Louie Chuck Lum – Ballard street car transfer

Street car ticket Ballard
Ballard street car transfer, side a & b, ca. 1914, Chinese Exclusion Act case files, RG 85, National Archives-Seattle, Louie Chuck Lum file, Seattle, Box 1059, Case8310/3-12.

Louie Chuck Lum Ticket B 8310_3-12
Louie Chuck Lum, son of Louie Lang Jin, arrived in Seattle on the SS President Taft on 16 January 1928. He was 22 years old, single, a rice farmer, on his way to visit his cousin Louie Jew in Portland, Oregon. He was seeking admission to the United States as the son of a native. He was born in Hang Mee village, Hoy San district, China on 15 April 1905.
His village had about 300 houses in nine rows–his was the 5th house, 4th row from the head. [The interview contains copious details about the size of the houses, the direction of the rows in relation to the village, the amount of space between the houses and an exhaustive description of his house.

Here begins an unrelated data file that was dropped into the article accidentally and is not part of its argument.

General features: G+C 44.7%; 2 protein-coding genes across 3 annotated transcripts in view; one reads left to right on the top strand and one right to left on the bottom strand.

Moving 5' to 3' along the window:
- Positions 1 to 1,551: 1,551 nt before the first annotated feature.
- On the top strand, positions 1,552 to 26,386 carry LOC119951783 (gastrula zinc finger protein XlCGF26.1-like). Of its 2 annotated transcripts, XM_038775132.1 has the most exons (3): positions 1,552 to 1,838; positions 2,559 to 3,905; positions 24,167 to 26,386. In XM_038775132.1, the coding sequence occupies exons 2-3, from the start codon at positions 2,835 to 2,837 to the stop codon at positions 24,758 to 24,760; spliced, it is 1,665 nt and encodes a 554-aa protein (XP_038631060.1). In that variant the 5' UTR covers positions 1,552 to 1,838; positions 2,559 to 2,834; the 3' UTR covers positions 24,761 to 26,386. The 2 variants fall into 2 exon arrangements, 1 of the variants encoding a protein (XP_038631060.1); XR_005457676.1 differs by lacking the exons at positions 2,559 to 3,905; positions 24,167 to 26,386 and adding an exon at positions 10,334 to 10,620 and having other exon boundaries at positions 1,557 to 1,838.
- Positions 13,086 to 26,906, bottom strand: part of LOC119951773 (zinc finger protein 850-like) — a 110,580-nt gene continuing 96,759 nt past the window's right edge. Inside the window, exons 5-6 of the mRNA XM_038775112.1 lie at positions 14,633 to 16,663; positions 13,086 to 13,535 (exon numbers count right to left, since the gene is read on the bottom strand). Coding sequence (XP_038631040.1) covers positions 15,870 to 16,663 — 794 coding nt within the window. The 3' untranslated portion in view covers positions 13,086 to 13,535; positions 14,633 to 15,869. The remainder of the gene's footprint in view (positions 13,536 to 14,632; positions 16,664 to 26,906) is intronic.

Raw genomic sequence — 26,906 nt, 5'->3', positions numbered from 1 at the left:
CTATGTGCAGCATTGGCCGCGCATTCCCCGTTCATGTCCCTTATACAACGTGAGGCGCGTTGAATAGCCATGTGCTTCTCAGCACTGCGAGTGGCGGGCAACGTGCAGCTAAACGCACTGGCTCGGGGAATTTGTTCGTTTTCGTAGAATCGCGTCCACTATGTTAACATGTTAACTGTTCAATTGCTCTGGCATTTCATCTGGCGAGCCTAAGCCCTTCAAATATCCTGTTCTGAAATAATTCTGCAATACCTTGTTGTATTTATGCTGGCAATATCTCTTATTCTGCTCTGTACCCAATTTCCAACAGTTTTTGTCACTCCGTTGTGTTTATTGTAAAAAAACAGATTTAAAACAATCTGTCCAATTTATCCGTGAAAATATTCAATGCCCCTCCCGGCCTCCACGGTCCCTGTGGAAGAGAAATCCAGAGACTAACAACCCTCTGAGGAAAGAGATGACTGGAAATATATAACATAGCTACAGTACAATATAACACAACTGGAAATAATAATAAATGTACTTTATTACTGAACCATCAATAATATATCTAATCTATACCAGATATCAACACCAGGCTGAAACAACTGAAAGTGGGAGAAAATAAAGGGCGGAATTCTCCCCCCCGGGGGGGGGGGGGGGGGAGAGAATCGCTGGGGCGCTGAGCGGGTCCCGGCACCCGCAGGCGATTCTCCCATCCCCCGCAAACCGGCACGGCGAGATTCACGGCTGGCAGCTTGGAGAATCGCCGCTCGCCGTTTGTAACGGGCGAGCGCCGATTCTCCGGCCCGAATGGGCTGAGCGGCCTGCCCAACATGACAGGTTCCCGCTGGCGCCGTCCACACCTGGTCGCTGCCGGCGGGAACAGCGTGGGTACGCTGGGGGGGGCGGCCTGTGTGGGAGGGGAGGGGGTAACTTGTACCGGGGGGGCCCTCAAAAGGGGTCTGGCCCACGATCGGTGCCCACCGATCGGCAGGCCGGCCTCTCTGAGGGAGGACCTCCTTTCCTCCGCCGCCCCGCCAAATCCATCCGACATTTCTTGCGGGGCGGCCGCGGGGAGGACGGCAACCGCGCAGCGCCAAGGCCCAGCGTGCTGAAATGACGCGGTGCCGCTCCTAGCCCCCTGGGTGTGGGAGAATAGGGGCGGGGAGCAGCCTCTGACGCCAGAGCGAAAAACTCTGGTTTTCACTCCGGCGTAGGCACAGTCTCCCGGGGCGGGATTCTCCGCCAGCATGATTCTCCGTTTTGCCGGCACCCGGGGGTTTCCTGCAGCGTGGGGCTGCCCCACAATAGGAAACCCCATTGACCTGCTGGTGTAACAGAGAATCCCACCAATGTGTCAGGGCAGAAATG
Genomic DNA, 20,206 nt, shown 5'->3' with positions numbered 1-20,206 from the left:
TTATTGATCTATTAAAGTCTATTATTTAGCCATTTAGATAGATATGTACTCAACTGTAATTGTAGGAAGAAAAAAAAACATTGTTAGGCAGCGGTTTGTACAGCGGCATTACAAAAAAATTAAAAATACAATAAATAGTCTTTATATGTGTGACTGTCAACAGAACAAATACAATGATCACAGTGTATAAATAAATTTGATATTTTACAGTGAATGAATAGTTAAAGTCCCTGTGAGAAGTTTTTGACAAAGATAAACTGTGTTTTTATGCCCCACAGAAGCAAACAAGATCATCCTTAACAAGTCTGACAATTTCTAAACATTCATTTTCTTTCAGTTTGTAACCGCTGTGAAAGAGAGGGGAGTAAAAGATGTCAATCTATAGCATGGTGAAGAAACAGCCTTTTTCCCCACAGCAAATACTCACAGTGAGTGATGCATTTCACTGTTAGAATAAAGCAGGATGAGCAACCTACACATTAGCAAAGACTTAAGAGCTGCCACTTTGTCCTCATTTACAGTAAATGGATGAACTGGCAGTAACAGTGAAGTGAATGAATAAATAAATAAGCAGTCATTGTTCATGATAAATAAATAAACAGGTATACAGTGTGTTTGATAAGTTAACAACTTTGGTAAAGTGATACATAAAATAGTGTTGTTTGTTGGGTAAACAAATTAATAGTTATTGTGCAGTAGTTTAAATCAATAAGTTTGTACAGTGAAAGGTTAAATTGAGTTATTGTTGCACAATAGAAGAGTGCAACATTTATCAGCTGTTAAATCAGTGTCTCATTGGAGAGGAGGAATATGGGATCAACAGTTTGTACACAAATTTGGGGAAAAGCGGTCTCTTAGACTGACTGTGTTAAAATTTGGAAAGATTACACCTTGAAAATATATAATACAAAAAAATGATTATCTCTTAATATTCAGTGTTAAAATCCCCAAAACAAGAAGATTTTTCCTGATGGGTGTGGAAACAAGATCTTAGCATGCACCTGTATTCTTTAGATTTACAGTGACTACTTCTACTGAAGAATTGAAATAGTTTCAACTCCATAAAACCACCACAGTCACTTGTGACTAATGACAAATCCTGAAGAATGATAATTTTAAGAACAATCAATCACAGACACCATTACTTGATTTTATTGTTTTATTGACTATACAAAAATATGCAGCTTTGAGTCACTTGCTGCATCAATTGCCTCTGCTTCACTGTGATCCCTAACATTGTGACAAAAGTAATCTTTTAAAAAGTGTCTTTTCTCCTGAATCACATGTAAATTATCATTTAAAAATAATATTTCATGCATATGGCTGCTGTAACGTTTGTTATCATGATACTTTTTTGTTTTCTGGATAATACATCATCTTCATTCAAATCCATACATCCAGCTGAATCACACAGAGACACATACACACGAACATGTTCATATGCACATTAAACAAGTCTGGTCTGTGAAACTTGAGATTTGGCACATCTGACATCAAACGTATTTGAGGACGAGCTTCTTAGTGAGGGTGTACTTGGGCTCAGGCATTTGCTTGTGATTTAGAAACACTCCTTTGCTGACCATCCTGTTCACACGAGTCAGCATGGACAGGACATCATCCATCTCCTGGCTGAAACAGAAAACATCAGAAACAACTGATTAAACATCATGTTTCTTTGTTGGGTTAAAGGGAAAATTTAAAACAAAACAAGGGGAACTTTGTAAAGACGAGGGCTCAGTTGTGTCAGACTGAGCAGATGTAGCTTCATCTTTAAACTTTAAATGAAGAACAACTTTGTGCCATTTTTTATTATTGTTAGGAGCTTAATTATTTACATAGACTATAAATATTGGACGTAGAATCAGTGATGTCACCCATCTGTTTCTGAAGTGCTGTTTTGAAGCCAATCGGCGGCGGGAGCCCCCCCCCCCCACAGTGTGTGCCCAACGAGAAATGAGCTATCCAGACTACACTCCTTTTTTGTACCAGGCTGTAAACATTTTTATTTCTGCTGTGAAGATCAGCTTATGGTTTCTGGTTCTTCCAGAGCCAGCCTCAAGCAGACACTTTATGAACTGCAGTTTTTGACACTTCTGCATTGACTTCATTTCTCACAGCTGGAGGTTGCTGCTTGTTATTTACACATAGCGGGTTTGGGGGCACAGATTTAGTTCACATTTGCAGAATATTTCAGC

Louie Chuck Lum’s father, returned to China in 1914 and eventually died there. On his 1928 trip to Seattle, Louie Chuck Lum brought some of his father’s clothing with him. He wore his father’s suit on the ten-day trip from China even though it was a little big for him and he wore his father’s vest at his interview. He showed the interviewers the undated street car transfer in the pocket of his father’s suit. The ticket became part of the file.
He was asked why he and his older brother were not married and he said it was because they did not have enough money to get married.
Four Chinese witnesses made affidavits testifying that Louie Chuck Lum was the son of Louie Lang Jin, a U.S. citizen. On 9 March 1928 Louie Chuck Lum was admitted to the United States.

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